The fortress of Golubac was built seven hundred years ago in a strategic point on the Danube, before the Iron Gate Gorges, an area included in Derdap National Park today. The purpose was to guard both the Danube and the coast road and to offer taxation. For this purpose there existed even a great iron chain that could be pulled to stop ships that would avoid paying, a method that was also used by the Byzantines in defense of Constantinople.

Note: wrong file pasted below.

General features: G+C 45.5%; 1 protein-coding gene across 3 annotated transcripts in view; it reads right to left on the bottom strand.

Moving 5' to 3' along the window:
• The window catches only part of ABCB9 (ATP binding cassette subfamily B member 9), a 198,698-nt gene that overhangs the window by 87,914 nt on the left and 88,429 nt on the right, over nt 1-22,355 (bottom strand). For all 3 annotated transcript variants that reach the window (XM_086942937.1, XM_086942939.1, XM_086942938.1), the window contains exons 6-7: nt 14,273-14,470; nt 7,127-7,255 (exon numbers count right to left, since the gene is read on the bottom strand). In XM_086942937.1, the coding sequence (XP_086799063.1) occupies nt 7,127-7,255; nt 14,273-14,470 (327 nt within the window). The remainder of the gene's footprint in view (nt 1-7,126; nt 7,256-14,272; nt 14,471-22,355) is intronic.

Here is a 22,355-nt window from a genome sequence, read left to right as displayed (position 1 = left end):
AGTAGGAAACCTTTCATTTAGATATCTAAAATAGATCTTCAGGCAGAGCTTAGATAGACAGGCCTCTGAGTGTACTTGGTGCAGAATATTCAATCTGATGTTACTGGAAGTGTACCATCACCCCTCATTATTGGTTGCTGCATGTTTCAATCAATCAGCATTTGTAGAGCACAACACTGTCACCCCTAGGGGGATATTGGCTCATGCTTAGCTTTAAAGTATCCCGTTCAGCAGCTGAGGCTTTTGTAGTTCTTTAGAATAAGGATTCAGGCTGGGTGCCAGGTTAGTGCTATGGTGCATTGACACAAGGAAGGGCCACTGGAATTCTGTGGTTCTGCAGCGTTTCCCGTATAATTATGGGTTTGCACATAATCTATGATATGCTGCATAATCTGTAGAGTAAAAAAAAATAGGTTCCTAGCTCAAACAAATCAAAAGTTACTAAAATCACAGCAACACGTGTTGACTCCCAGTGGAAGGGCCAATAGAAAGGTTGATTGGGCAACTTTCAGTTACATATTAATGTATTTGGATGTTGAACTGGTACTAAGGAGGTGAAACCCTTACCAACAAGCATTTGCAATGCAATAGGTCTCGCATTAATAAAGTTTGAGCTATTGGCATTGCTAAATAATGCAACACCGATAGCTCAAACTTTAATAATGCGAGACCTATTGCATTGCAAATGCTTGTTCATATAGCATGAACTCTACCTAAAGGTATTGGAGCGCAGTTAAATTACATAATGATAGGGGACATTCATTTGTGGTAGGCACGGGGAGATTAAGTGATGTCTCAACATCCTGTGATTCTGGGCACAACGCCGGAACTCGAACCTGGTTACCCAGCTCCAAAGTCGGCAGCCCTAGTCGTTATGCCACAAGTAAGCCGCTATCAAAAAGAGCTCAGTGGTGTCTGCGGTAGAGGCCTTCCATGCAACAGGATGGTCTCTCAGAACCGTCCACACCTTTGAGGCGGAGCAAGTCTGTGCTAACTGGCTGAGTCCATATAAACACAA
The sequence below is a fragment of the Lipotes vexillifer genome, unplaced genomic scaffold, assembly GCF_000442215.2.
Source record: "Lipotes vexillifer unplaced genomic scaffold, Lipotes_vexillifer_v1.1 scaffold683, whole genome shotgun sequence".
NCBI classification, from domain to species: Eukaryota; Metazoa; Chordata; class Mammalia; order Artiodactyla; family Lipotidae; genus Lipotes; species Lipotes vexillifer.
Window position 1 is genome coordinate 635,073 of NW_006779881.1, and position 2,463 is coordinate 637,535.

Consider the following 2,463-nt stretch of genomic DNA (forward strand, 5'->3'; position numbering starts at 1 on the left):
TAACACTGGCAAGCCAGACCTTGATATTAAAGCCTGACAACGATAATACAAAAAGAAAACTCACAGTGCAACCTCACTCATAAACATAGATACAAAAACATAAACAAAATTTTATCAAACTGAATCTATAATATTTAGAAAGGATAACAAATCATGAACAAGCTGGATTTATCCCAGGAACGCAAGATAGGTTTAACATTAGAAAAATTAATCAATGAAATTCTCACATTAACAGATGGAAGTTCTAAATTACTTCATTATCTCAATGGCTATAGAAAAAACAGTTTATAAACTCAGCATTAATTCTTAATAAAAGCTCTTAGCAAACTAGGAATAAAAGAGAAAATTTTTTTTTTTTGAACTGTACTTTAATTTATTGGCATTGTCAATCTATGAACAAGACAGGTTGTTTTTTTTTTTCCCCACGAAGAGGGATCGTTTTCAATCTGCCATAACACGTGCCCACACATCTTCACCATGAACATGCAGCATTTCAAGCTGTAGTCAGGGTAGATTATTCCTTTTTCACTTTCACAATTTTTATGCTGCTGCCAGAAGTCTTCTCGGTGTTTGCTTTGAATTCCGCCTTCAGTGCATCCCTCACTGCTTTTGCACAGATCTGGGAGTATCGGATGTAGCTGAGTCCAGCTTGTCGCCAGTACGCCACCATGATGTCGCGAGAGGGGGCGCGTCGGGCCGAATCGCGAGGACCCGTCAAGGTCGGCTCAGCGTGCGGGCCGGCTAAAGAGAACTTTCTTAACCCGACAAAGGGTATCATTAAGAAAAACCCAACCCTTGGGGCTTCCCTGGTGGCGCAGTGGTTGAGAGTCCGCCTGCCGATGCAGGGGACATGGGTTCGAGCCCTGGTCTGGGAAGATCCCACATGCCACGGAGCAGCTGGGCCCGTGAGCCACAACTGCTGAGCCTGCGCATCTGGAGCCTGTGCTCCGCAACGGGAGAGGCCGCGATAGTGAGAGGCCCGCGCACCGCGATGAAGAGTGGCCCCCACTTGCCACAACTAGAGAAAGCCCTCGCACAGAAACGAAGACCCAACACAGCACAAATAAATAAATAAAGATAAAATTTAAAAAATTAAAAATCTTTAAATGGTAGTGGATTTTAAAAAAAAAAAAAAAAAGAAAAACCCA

The fortress stands on the place of a Roman site, documented ans Columbria, and its Serbian name also refers to a place inhabited by doves. The fortress with strong stone walls, ten towers and a moat was used by Serbians, Hungarians and Turks, serving either as a last defense or as an avant post of the Ottomans. The fortress that seems to grow naturally from the mountain cliff had also a chapel and a small village, thus the name Stari Grad (old city), which differentiates the place from Golubac, the modern city and Danube resort, found four kilometers away.

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